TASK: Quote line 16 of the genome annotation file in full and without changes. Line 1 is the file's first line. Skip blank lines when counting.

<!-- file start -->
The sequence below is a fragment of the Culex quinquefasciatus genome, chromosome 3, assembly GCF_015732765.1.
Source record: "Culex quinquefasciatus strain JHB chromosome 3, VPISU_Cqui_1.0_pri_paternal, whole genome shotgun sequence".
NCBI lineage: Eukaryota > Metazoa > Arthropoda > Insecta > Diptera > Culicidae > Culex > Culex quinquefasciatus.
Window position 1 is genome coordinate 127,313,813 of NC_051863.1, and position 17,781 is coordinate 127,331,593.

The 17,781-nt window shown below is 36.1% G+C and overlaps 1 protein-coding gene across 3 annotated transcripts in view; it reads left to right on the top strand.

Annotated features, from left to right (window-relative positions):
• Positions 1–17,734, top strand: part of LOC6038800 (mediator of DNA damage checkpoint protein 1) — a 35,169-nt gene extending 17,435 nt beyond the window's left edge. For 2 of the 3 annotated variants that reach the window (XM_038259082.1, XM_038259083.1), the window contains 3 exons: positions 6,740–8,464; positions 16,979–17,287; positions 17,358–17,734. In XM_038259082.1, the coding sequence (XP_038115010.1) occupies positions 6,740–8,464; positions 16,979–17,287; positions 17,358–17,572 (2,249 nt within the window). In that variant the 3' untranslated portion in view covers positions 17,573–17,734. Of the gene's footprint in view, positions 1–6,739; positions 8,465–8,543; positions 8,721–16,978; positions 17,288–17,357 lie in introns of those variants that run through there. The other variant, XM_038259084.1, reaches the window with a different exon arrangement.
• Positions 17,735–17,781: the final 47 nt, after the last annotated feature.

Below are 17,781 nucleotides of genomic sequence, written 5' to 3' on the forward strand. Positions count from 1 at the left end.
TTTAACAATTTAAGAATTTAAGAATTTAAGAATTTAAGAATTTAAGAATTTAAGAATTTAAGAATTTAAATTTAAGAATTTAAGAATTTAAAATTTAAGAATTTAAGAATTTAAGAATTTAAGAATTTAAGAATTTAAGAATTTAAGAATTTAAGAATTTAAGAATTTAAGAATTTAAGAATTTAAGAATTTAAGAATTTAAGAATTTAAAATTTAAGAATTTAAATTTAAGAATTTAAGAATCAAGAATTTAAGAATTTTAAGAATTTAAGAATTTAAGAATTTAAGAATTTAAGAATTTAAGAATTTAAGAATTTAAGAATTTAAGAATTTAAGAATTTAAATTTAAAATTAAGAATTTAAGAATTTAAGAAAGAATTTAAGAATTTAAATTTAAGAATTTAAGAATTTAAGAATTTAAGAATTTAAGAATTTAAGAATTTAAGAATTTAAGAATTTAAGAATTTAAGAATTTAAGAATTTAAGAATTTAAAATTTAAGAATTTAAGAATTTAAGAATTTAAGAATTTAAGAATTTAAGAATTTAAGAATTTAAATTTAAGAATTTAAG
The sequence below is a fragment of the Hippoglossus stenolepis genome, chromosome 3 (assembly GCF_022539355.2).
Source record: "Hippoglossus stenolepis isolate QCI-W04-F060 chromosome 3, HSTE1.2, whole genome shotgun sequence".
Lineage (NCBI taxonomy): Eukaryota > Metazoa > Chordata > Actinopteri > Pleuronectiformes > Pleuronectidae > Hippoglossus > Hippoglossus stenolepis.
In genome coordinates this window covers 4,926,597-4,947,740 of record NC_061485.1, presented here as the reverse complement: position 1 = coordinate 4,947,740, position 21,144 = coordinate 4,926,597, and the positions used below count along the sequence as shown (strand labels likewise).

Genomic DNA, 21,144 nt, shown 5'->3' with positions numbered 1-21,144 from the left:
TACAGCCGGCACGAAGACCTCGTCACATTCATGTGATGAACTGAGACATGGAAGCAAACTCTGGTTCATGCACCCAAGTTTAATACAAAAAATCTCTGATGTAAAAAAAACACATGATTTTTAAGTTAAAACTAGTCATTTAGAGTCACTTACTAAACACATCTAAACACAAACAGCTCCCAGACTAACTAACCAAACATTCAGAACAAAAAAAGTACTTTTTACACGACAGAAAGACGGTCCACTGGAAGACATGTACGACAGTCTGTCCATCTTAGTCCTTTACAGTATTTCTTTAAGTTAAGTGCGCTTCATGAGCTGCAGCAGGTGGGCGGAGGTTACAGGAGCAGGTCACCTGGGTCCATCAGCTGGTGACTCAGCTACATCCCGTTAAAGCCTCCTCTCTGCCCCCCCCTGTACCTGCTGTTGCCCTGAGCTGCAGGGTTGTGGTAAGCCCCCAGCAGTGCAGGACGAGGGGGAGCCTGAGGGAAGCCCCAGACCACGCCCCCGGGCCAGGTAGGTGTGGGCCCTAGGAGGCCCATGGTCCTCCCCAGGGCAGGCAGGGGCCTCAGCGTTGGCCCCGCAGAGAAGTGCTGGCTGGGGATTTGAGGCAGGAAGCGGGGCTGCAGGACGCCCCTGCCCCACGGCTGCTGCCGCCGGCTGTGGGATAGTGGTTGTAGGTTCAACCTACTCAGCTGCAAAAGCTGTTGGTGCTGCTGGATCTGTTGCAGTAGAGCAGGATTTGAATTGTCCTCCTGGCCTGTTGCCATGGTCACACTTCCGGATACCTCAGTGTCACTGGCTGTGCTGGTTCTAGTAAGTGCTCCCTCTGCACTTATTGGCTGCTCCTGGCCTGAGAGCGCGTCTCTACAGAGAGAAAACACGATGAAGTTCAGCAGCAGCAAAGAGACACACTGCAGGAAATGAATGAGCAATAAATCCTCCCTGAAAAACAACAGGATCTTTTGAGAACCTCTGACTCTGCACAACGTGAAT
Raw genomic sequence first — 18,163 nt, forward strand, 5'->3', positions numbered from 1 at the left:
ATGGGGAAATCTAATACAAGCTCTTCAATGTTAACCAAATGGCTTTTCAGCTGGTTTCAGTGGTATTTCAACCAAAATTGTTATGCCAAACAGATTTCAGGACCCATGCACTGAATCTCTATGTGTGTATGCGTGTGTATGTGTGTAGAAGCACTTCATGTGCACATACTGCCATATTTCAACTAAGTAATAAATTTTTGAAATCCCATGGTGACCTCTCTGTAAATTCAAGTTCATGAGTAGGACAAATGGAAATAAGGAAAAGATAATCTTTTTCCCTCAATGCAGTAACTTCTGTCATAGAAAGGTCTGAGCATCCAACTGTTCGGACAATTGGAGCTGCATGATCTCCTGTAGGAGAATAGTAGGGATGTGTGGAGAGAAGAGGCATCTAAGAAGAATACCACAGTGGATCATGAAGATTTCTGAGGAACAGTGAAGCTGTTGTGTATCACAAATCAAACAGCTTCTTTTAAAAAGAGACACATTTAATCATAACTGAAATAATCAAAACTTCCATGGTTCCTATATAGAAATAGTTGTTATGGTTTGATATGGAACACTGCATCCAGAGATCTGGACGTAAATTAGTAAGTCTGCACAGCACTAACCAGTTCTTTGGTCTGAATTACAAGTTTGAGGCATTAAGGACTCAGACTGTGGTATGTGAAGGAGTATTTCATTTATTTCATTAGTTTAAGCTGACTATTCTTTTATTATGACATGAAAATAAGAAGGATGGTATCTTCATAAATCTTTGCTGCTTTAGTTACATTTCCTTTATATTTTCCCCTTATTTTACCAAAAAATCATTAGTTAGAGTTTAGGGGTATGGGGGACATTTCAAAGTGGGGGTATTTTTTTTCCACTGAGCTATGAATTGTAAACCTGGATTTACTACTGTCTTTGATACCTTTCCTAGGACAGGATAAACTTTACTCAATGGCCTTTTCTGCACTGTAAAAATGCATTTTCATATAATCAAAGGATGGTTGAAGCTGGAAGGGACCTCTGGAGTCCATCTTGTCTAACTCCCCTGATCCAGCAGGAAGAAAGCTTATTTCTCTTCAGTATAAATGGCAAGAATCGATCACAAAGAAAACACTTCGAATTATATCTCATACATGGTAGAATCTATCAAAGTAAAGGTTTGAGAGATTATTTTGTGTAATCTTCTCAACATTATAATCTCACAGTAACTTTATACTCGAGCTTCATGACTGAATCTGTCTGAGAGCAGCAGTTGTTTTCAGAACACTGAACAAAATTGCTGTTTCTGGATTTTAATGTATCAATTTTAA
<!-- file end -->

TACAGCCGGCACGAAGACCTCGTCACATTCATGTGATGAACTGAGACATGGAAGCAAACTCTGGTTCATGCACCCAAGTTTAATACAAAAAATCTCTGATGTAAAAAAAACACATGATTTTTAAGTTAAAACTAGTCATTTAGAGTCACTTACTAAACACATCTAAACACAAACAGCTCCCAGACTAACTAACCAAACATTCAGAACAAAAAAAGTACTTTTTACACGACAGAAAGACGGTCCACTGGAAGACATGTACGACAGTCTGTCCATCTTAGTCCTTTACAGTATTTCTTTAAGTTAAGTGCGCTTCATGAGCTGCAGCAGGTGGGCGGAGGTTACAGGAGCAGGTCACCTGGGTCCATCAGCTGGTGACTCAGCTACATCCCGTTAAAGCCTCCTCTCTGCCCCCCCCTGTACCTGCTGTTGCCCTGAGCTGCAGGGTTGTGGTAAGCCCCCAGCAGTGCAGGACGAGGGGGAGCCTGAGGGAAGCCCCAGACCACGCCCCCGGGCCAGGTAGGTGTGGGCCCTAGGAGGCCCATGGTCCTCCCCAGGGCAGGCAGGGGCCTCAGCGTTGGCCCCGCAGAGAAGTGCTGGCTGGGGATTTGAGGCAGGAAGCGGGGCTGCAGGACGCCCCTGCCCCACGGCTGCTGCCGCCGGCTGTGGGATAGTGGTTGTAGGTTCAACCTACTCAGCTGCAAAAGCTGTTGGTGCTGCTGGATCTGTTGCAGTAGAGCAGGATTTGAATTGTCCTCCTGGCCTGTTGCCATGGTCACACTTCCGGATACCTCAGTGTCACTGGCTGTGCTGGTTCTAGTAAGTGCTCCCTCTGCACTTATTGGCTGCTCCTGGCCTGAGAGCGCGTCTCTACAGAGAGAAAACACGATGAAGTTCAGCAGCAGCAAAGAGACACACTGCAGGAAATGAATGAGCAATAAATCCTCCCTGAAAAACAACAGGATCTTTTGAGAACCTCTGACTCTGCACAACGTGAAT